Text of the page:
British Cathedrals and Churches
We are rich in magnificent Cathedrals: Chichester, famous for its modern art, Canterbury where Thomas a Becket was slain; Salisbury, a symbol of Norman power; the famous dome of St Paul’s in London; St Magnus Cathedral dominating the skyline of Kirkwall in the Orkneys, revering a murdered saint, and the only British cathedral with a dungeon; and Norwich, our most beautiful cathedral close.
For centuries the religious orders of Britain were our hospitals, schools and travellers’ rests, though many were corrupt too. Henry VIII in a few short years from 1536 ended that era when he dissolved and pillaged the orders. But the ruins remaining illustrate their power: the Cistercian Fountains in Yorkshire, the greatest of all; its sister house of Furness in Cumbria, beautiful redstone reminder of monastic industry; and the smaller Tintern Abbey near Chepstow.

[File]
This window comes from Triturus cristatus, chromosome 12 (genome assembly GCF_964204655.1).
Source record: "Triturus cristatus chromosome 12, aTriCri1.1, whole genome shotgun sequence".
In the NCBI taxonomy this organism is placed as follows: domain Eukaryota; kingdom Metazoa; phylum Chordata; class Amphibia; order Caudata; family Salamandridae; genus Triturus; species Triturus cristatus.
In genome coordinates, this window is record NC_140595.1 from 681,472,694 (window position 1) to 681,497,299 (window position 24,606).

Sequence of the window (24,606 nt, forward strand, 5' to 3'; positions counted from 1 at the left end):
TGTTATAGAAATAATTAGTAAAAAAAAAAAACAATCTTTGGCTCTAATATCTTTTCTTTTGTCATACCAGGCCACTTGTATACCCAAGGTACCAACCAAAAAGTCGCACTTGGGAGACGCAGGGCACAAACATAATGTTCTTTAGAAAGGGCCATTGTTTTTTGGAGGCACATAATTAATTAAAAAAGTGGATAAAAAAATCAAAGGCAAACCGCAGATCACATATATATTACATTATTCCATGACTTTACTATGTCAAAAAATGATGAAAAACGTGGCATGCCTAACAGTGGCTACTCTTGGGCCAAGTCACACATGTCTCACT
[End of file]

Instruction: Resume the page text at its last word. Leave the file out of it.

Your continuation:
In medieval times wealthy merchants tried to buy their way to heaven, leaving us the lovely ‘wool churches’ like Lavenham in Suffolk, Thirsk in Yorkshire, Northleach, or St Mary’s in Worstead, Norfolk, perhaps the finest, epitomising the peace and quiet of the country church.
Some of our churches are famous for other reasons: the chapel actually on the old bridge at St Ives in Cambridgeshire; Rosslyn church in Scotland that features in the Da Vinci Code; St Monan’s church in Scotland, with its photogenic shoreline location.
Even for the non-religious, churches can be moving havens of peace, encapsulating art and history in a moment’s contemplation.